The Citizen Science Lab will partner with Duquesne University, CMU and Pittsburgh Public Schools to recruit students, team coaches and team mentors for the iGEM program.

The iGEM competition is an annual world-wide synthetic biology competition, an international event.  Teams represent the United States, Canada, Chile, Kazakhstan, Japan, South Korea, Egypt, South Africa, Mexico, Brazil, Germany, France, and Australia—among others. Multidisciplinary teams work throughout the Spring, Summer and Fall to build genetically engineered systems. 

Previous iGEM projects addressed a variety of real-world problems, such as turning agricultural waste into biofuels and working to cure Alzheimer’s disease.


Students participating in this program will train for and fine-tune the essential lab skills needed to successfully compete in the annual iGEM World Championship Jamboree, which is held in Boston, MA. Students must complete the entire program to get free travel to Boston.

Check out last year's team and project.

Checkout the App our team created.

Students with interest in Biology, Web Design, Graphic Arts, 3D printing, App development and Robotics are encouraged to apply. 

Students will receive:​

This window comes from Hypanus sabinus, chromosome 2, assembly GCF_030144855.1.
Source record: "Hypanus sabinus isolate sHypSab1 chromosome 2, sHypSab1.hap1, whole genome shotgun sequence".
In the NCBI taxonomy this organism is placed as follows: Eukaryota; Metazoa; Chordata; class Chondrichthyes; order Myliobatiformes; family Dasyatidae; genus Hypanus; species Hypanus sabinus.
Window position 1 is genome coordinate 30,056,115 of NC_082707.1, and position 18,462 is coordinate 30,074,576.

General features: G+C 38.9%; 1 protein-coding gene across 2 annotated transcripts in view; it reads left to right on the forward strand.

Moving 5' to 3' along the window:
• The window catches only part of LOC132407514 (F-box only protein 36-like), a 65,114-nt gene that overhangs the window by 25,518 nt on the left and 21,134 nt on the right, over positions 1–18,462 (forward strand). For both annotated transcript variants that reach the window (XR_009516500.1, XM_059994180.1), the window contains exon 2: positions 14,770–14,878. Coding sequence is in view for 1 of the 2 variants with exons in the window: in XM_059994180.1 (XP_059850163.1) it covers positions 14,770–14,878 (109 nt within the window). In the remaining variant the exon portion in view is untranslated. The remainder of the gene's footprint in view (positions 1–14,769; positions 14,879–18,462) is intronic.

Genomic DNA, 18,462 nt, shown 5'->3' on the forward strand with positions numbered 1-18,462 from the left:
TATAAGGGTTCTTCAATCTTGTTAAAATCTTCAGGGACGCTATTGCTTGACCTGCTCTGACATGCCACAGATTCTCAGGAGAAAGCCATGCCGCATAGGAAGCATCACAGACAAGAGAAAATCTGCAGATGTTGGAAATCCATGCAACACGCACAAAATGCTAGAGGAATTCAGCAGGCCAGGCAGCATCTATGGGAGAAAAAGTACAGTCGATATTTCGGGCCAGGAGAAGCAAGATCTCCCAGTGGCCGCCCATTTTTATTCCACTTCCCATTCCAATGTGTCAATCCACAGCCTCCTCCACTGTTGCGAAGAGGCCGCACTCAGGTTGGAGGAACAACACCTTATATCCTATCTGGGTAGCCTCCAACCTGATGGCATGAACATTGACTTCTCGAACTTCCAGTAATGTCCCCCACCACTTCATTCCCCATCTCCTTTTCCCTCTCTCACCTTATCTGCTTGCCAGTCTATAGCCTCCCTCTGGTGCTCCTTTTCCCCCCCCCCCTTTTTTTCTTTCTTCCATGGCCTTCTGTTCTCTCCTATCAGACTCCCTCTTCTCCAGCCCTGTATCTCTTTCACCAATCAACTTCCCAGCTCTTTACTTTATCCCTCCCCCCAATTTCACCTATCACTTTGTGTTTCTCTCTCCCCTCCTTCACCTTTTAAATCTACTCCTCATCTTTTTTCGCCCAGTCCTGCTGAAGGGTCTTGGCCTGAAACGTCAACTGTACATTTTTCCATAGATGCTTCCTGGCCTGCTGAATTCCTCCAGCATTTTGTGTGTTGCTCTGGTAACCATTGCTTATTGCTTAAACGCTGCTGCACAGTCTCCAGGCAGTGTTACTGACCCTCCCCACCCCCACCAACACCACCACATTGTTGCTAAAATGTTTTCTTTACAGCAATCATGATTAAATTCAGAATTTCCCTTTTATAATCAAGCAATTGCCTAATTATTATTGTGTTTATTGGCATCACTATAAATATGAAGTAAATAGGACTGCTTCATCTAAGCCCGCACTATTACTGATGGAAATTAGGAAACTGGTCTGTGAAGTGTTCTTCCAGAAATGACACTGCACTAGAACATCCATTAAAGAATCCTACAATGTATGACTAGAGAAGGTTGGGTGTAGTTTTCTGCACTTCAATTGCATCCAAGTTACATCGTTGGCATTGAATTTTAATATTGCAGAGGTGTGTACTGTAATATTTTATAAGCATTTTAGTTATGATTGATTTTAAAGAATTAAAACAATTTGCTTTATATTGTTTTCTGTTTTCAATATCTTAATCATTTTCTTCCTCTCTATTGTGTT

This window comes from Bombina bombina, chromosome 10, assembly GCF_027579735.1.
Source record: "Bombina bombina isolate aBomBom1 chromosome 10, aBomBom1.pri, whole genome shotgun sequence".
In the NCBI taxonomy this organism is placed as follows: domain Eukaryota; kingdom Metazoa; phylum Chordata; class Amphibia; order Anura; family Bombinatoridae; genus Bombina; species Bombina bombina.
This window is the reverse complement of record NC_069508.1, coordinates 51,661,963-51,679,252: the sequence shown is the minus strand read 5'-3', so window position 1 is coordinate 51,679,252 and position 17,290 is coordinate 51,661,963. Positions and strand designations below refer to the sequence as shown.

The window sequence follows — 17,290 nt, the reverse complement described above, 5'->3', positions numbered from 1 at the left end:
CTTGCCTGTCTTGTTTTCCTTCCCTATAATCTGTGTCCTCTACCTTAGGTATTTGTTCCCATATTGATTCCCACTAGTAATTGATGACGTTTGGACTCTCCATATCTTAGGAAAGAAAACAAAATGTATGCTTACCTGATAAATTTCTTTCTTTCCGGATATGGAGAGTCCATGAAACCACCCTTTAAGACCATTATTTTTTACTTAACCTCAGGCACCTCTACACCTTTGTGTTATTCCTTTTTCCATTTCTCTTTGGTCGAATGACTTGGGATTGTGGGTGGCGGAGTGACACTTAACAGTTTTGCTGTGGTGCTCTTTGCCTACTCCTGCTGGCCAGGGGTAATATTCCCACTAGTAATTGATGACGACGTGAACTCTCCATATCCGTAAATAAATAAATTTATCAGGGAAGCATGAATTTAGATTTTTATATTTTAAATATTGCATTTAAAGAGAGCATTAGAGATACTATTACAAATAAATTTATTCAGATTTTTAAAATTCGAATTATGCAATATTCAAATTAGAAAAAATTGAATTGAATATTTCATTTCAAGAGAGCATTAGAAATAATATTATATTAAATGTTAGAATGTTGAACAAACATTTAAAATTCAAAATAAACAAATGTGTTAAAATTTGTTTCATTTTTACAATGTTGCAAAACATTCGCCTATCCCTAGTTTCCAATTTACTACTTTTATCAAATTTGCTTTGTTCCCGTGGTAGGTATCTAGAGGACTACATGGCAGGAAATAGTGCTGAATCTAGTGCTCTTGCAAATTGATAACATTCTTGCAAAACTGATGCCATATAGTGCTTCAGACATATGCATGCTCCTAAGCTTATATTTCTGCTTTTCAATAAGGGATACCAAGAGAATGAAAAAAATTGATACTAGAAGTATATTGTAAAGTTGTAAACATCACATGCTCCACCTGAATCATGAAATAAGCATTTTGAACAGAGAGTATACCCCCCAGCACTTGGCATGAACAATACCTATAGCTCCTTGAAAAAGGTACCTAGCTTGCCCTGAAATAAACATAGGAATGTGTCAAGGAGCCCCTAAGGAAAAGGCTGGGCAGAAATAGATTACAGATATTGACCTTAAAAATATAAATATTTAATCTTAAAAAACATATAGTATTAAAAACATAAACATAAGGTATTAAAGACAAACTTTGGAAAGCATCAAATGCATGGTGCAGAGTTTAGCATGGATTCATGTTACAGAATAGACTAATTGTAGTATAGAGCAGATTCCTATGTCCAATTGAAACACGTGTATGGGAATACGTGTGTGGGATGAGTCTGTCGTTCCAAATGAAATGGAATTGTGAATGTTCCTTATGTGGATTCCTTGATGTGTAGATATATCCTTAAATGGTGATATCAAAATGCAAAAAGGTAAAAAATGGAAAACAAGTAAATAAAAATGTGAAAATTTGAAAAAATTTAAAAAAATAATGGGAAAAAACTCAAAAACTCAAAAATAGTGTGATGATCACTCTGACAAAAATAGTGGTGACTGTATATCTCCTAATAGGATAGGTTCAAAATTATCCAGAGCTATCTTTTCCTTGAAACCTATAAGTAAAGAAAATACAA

• expert training in research lab techniques

  • free registration, travel, room and board to the annual Jamboree in Boston


  • Must be in high school (grades 9-12)

  • Must live or go to school in Homewood (Westinghouse students highly desired)

More info on iGem and the Giant Jamboree:


The ICE-T (Integrating Computational & Experimental Technologies) project will teach students in the computer coding language and experimental techniques required to examine the physiology, biochemistry and voltage potential of microbial fuel cells (MFC) made from river sediment. There are two phases to the ICE-T project.


Phase one will concentrate on teaching the Python coding language. The second phase of the project will concentrate on the science behind the MFC and how to construct it. Using biosensors and the programming skills learned in phase 1, students will collect and analyze data from the MFC and then formulate a hypothesis on how to increase the voltage output of the MFC. Students will then present their projects at the PJAS competition in February.


This innovative project bridges the disciplines of renewable energy research, biological analysis, and computer science into one.

Grades 9-12


Seaperch is an innovative underwater robotics program that equips students with the resources they need to build an underwater Remotely Operated Vehicle (ROV) in an in-school or out-of-school setting. Students build the ROV from a kit comprised of low-cost, easily accessible parts, following a curriculum that teaches basic engineering and science concepts with a marine engineering theme.


The SeaPerch Program provides students with the opportunity to learn about robotics, engineering, science, and mathematics (STEM) while building an underwater ROV as part of a science and engineering technology curriculum. Throughout the project, students will learn engineering concepts, problem-solving, teamwork, and technical applications. 


Middle and High School 


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